How do you set your students up for success? And, at the end of the day, how do you know that they’re even understanding what you’re teaching? The answer lies in ongoing, or formative assessment that is built into every lecture not as a scale that determines success or failure, but as a continuing tool for teaching. And Bloom’s Taxonomy creates some great building blocks to get started—it helps you focus on what you’re asking of your students instead of getting bogged down in whether an activity will contribute toward a student’s grade.
3 Steps to Personalizing Assessment
First, develop your learning outcomes or objectives. These should have clear expectations of what defines student success.
Then identify the action being taken by students within this learning outcome. What level of Bloom’s does this fall under? Is this the first time students are approaching the information? If so, it’s more likely they’re being asked to remember or to understand. Or, if this an advanced class in which you want students to lead the discussion, choose an action in the create or evaluate category.
Finally, match the suggested assessment techniques and questions to the category of your lecture, and decide if this will fall under a formative assessment or summative evaluation. Now, you can choose activities that can drive results under these techniques.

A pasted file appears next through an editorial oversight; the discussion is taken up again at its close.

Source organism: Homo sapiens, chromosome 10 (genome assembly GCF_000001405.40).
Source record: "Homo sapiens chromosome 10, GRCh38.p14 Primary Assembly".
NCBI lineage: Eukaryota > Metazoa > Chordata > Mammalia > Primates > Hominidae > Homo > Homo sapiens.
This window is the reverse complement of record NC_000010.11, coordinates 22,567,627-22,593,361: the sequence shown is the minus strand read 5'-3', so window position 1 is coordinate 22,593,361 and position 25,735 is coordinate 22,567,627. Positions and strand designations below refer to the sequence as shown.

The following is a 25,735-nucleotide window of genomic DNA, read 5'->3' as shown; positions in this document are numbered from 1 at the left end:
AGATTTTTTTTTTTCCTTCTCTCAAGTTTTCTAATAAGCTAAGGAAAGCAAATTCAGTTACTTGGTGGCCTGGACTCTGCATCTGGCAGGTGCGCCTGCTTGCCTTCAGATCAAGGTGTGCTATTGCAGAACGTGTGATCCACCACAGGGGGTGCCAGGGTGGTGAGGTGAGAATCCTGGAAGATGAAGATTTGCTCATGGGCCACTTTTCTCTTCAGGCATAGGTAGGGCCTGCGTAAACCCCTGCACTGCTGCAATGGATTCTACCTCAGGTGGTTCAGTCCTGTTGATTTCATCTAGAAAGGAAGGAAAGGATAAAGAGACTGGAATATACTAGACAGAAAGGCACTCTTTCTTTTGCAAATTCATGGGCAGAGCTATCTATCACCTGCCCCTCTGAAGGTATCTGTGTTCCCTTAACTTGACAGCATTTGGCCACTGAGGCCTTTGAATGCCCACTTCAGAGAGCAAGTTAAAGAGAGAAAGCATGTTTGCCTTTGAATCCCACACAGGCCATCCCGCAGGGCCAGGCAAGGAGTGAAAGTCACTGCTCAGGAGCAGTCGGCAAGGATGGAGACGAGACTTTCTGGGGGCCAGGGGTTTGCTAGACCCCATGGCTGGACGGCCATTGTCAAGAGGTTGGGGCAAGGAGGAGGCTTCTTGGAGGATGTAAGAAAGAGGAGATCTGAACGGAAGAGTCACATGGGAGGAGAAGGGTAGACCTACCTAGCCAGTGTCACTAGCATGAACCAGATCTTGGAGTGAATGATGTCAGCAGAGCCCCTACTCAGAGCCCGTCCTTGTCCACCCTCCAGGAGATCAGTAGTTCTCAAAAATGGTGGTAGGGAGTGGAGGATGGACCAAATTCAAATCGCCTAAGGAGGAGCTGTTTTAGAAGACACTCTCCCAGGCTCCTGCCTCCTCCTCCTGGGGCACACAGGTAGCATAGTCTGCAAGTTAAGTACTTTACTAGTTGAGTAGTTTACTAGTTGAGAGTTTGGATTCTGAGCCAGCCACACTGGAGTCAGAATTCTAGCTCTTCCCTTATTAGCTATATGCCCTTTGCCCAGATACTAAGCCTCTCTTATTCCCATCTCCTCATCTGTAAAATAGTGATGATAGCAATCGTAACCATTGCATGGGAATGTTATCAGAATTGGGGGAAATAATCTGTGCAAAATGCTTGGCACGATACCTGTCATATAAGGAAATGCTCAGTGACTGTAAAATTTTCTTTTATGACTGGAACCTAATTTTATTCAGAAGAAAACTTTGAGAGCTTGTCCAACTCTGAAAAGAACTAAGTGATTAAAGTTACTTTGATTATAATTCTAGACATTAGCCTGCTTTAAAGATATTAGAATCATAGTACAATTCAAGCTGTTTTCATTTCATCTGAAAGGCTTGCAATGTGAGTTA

Table: Anna Villanueva/Evelyn Morris
Each of the questions in the chart—such as multiple choice and discussions—can easily be incorporated into lectures through teaching platforms like Top Hat. These questions help you achieve the fundamental goal of Bloom’s Taxonomy: to bridge the learning gap between what you’re teaching and what students are understanding.
Download the full teaching tool on effective methods of assessment here as a PDF. You can also download a full set of tools, including a lecture planner and a guide to innovative activities, here.
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